The family behind Augustine’s Antiques have been collecting rare and beautiful objects from throughout Myanmar’s history for more than 50 years.
In a cramped, two-story house in Yangon’s Kamayut Township, antique dealer and former archaeology student Marcus Augustine weaves between rows of wooden statues and stacks of ceramics and silverware, showing off the array of artifacts his family has amassed over the last five decades.
The house is one of two buildings that make up Augustine’s Antiques. The other is a multi-story, colonial-style mansion that serves as an office and home for the Augustine family, as well as an extended showroom, where items are priced between US$2 and US$12,000.
“This started as just a little place,” Marcus told Coconuts during a recent visit to the showroom. As the family history goes, when Marcus’s father was a teenager in the 1960s, he worked as a fixer for the military attaché at the US embassy, occasionally helping foreign diplomats buy antiques from local dealers who could not speak English. Instead of taking a commission on the sales, he asked the dealers to give him antiques. These were the first of his soon-to-be vast collection.
When the attaché was planning to leave Burma, he offered the elder Augustine the chance to start a new life in the United States. But the young man declined, asking instead that the American introduce him to other foreign diplomats and businesspeople so that he could build relationships with potential antique buyers. The attaché agreed to bring the aspiring dealer to a series of farewell dinners, where he introduced him to an international coterie of future customers.
Fifty years later, the Augustine family still reaps the rewards of its international reputation. When Chinese dissident artist Ai Weiwei came to Myanmar in July to advocate for the rights of elephants and displaced people, his local friends referred him to Augustine’s, where the artist bought a wooden chess set that was hand-carved in the 1960s.
Many of the items at Augustine’s are not technically antiques. Under Myanmar law, an antique must have been created before Jan. 1, 1886 or must be considered a “cultural heritage”, and these must be registered with the government. Augustine’s does not carry any cultural heritage items because, as Marcus says, these belong to the country. Instead, it focuses on items that were mass-produced in ages gone by – items that are sought-after for both their scarceness and their craftsmanship. These include colonial-era cars and gadgets, pre-communist Chinese ceramics, and enormous teak carvings that adorned the homes of wealthy Burmese families a century ago.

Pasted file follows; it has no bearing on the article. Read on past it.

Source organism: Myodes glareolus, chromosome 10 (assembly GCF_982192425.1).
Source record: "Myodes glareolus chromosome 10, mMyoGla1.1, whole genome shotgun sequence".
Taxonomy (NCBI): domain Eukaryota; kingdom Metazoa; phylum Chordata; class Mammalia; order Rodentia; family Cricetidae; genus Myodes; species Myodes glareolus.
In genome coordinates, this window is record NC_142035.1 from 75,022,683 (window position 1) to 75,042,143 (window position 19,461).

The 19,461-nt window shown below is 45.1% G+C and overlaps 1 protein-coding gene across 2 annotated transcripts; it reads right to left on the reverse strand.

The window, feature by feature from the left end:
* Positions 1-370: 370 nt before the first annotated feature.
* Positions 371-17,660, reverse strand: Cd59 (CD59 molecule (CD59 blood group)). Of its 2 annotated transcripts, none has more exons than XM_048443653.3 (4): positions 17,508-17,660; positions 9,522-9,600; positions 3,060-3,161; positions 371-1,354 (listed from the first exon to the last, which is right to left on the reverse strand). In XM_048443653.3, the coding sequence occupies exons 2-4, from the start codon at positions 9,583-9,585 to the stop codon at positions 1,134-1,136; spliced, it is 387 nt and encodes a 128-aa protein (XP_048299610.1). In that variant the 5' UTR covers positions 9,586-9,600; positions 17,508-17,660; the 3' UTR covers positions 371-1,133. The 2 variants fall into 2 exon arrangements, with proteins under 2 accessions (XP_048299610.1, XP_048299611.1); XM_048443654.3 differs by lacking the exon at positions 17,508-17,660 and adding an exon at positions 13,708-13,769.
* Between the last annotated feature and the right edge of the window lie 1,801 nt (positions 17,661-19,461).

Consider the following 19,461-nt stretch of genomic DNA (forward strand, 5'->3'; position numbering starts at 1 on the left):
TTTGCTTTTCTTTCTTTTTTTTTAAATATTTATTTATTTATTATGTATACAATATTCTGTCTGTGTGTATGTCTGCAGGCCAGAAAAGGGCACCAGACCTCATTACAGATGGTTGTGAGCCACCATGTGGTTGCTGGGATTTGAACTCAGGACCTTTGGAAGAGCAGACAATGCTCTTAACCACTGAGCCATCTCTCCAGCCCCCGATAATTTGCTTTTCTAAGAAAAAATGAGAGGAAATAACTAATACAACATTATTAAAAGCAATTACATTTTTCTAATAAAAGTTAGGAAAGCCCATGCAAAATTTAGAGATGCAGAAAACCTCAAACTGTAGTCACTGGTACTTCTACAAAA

Much of Augustine’s stock comes from estate sales around the country, and sometimes, Marcus buys antique doors and ceilings from demolition teams who salvage them before tearing down heritage buildings. Many of his sources have been supplying him for years, but the industry is changing.
Marcus says it used to be easier to strike a deal with a supplier because “Burmese people don’t like antiques; they are scared of spirits”. But since the internet has drawn Myanmar out of isolation, families with antiques are sometimes “overeducated” about their possessions, demanding prices that exceed their value.
Another challenge is waning interest in antiques among younger people. “The younger generation is more minimalist,” Marcus said, admitting that even he only has a few pieces in his home, and these are more sentimental than valuable. Furthermore, with no children of his own, the future of the Augustine family business is uncertain.
But even with meager profit margins, Marcus is able to keep his alive the antique empire his father founded and focus on collecting the pieces that interest him the most.
Quoting the elder Augustine, who can still be found in the shop from time to time, Marcus said: “These things existed before us, and they will exist after us. We are just stewards, and we have a chance to enjoy them. Don’t fall in love and don’t try to possess these things. Just try to enjoy them, and then let them go.”
Augustine’s Antiques is located at 25 Attiyar St. (Thirimingalar St.) in Kamayut Township, Yangon.
Paywall: You’re outta here, Coconuts stories are free for all
We have removed our paywall on all Coconuts stories. This does not mean the end of COCO+ Membership at all, but the value proposition is changing.
Rather than being a transactional subscription – whereby you pay for access to content – it is now a true membership program – whereby Coconuts stories are free for everyone but super-fans can monetarily support our independent journalism, and get added member benefits.
If you'd like to support Coconuts, you can become a COCO+ Member for as little as US$5 per year. Thank you!